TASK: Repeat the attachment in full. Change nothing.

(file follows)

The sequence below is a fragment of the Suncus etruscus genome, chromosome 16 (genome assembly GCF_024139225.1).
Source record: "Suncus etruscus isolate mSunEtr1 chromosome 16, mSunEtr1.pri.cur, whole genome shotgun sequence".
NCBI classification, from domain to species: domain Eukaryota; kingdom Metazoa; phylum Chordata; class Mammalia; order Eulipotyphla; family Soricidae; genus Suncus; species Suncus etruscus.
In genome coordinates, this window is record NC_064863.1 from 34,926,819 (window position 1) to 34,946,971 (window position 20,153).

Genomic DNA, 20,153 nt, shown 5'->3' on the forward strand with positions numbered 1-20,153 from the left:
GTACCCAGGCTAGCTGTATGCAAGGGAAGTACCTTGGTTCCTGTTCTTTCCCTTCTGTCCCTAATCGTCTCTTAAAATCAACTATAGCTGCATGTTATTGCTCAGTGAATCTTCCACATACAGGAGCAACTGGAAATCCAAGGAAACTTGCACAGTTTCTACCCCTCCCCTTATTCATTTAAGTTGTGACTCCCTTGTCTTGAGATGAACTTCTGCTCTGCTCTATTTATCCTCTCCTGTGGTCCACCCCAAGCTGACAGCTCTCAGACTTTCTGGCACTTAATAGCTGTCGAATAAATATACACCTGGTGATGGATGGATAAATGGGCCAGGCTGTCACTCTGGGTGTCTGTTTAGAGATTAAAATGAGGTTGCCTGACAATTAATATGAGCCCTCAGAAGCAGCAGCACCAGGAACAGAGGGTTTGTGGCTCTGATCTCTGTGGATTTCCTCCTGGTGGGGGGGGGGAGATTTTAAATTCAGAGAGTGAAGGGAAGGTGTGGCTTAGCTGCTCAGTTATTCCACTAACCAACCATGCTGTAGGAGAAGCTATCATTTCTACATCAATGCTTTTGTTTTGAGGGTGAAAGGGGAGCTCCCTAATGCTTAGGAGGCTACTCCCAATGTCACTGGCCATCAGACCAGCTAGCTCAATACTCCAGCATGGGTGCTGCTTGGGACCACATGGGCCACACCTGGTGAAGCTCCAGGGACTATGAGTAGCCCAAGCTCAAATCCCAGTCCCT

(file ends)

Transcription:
The sequence below is a fragment of the Suncus etruscus genome, chromosome 16 (genome assembly GCF_024139225.1).
Source record: "Suncus etruscus isolate mSunEtr1 chromosome 16, mSunEtr1.pri.cur, whole genome shotgun sequence".
NCBI classification, from domain to species: domain Eukaryota; kingdom Metazoa; phylum Chordata; class Mammalia; order Eulipotyphla; family Soricidae; genus Suncus; species Suncus etruscus.
In genome coordinates, this window is record NC_064863.1 from 34,926,819 (window position 1) to 34,946,971 (window position 20,153).

Genomic DNA, 20,153 nt, shown 5'->3' on the forward strand with positions numbered 1-20,153 from the left:
GTACCCAGGCTAGCTGTATGCAAGGGAAGTACCTTGGTTCCTGTTCTTTCCCTTCTGTCCCTAATCGTCTCTTAAAATCAACTATAGCTGCATGTTATTGCTCAGTGAATCTTCCACATACAGGAGCAACTGGAAATCCAAGGAAACTTGCACAGTTTCTACCCCTCCCCTTATTCATTTAAGTTGTGACTCCCTTGTCTTGAGATGAACTTCTGCTCTGCTCTATTTATCCTCTCCTGTGGTCCACCCCAAGCTGACAGCTCTCAGACTTTCTGGCACTTAATAGCTGTCGAATAAATATACACCTGGTGATGGATGGATAAATGGGCCAGGCTGTCACTCTGGGTGTCTGTTTAGAGATTAAAATGAGGTTGCCTGACAATTAATATGAGCCCTCAGAAGCAGCAGCACCAGGAACAGAGGGTTTGTGGCTCTGATCTCTGTGGATTTCCTCCTGGTGGGGGGGGGGAGATTTTAAATTCAGAGAGTGAAGGGAAGGTGTGGCTTAGCTGCTCAGTTATTCCACTAACCAACCATGCTGTAGGAGAAGCTATCATTTCTACATCAATGCTTTTGTTTTGAGGGTGAAAGGGGAGCTCCCTAATGCTTAGGAGGCTACTCCCAATGTCACTGGCCATCAGACCAGCTAGCTCAATACTCCAGCATGGGTGCTGCTTGGGACCACATGGGCCACACCTGGTGAAGCTCCAGGGACTATGAGTAGCCCAAGCTCAAATCCCAGTCCCT